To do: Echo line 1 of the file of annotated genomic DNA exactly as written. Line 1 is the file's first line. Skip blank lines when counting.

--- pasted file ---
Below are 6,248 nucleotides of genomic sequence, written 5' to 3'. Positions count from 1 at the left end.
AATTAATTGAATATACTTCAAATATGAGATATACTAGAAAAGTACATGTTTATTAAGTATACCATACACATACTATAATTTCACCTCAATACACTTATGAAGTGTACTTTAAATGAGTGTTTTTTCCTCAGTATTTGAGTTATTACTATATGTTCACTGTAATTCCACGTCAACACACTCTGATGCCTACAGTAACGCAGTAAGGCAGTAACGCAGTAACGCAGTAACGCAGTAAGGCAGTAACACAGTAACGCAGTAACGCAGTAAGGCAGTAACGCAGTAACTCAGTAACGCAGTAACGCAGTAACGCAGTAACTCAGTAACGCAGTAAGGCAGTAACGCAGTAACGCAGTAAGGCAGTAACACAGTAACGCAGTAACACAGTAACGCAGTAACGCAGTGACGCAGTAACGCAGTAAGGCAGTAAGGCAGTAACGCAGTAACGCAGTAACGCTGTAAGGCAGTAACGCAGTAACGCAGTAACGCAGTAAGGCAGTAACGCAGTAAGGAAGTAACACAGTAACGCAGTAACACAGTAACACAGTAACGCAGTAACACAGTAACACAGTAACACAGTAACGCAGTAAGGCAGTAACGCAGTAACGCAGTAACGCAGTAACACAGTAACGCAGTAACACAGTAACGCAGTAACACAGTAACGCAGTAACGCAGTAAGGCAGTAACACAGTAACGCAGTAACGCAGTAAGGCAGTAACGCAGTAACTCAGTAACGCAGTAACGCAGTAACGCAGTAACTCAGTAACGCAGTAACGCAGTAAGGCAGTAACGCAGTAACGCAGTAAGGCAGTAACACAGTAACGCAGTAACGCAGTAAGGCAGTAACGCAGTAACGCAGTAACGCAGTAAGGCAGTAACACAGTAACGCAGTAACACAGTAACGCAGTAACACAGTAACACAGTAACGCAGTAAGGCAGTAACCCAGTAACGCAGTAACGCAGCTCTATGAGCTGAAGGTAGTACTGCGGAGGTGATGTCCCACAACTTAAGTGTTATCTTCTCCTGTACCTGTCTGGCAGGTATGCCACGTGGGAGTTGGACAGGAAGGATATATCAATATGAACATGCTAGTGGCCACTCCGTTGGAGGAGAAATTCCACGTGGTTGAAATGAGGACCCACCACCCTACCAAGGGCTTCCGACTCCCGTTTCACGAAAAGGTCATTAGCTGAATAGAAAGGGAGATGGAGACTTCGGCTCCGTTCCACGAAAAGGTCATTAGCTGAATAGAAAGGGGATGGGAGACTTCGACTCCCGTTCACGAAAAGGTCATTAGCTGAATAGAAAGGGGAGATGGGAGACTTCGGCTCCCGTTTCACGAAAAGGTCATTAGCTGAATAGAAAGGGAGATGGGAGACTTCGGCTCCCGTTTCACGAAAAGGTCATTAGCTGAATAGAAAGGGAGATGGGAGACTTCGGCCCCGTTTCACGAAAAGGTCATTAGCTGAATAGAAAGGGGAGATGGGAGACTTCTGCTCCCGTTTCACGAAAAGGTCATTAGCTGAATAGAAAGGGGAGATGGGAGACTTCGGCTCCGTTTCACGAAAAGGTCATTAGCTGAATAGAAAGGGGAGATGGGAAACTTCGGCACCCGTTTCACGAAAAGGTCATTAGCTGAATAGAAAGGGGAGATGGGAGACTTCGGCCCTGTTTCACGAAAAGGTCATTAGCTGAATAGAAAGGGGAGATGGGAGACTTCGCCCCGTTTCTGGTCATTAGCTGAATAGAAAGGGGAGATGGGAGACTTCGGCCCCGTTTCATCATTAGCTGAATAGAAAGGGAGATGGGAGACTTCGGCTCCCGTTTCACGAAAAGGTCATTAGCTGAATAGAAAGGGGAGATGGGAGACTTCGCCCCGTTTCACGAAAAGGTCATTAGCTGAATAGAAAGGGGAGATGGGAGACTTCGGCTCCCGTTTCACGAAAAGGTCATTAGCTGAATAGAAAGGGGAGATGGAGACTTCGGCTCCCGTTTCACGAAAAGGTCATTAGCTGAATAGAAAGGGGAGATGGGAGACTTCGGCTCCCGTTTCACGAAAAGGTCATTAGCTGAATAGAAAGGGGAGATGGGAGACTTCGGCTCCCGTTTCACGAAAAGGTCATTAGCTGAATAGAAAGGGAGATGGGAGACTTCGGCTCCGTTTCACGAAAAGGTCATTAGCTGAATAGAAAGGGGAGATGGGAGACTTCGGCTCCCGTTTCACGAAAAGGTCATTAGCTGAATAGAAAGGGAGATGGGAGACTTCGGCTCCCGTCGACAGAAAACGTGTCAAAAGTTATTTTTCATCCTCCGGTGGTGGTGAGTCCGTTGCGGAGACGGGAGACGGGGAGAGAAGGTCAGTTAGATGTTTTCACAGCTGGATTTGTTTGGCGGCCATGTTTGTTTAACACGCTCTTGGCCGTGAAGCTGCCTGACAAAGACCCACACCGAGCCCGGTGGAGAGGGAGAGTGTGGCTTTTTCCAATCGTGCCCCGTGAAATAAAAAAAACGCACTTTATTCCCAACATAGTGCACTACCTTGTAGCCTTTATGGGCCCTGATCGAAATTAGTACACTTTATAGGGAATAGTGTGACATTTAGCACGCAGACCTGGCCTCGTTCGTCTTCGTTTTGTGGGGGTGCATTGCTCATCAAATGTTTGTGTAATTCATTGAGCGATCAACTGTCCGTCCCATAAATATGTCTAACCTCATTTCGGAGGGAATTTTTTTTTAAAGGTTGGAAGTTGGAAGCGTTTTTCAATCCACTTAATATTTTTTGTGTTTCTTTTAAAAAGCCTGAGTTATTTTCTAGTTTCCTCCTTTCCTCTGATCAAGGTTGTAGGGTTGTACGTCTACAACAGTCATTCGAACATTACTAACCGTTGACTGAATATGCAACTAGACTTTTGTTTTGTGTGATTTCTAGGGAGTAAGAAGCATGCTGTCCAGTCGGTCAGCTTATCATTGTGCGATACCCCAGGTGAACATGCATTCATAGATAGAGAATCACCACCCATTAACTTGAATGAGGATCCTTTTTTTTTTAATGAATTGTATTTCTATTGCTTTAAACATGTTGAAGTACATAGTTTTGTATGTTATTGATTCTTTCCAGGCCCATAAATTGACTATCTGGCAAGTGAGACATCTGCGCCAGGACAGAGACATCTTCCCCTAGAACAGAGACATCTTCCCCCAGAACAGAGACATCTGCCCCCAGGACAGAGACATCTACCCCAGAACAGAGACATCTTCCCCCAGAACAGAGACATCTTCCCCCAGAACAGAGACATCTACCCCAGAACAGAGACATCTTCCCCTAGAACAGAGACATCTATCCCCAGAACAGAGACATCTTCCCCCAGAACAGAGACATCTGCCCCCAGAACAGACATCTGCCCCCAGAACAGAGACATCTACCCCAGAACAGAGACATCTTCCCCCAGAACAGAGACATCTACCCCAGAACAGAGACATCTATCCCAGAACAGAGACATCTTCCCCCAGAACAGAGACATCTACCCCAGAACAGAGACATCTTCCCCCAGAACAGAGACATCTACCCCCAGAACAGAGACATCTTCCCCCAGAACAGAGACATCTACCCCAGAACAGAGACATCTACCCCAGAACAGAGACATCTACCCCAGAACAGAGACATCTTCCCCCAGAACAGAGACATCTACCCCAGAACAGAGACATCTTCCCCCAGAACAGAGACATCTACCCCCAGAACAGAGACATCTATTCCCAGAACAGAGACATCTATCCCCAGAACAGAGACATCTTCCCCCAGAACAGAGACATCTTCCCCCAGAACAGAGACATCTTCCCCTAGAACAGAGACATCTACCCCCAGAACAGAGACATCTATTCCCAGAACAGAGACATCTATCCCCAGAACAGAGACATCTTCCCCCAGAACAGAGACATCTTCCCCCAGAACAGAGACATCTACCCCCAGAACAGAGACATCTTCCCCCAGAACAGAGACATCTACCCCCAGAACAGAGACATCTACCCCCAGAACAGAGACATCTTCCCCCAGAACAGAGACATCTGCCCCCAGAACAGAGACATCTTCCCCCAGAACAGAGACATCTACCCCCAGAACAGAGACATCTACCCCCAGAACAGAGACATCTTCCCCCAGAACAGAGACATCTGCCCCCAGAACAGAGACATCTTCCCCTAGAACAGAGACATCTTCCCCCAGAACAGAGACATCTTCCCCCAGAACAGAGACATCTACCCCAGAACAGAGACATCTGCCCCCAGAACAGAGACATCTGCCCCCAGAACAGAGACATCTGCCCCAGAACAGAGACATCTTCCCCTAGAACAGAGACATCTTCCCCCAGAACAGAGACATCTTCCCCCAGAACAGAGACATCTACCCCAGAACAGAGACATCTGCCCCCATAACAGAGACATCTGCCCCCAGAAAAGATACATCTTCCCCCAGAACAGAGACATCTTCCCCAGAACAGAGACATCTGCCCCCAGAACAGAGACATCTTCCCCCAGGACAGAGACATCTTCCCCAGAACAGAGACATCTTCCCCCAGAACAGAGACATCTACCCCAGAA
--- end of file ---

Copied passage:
Below are 6,248 nucleotides of genomic sequence, written 5' to 3'. Positions count from 1 at the left end.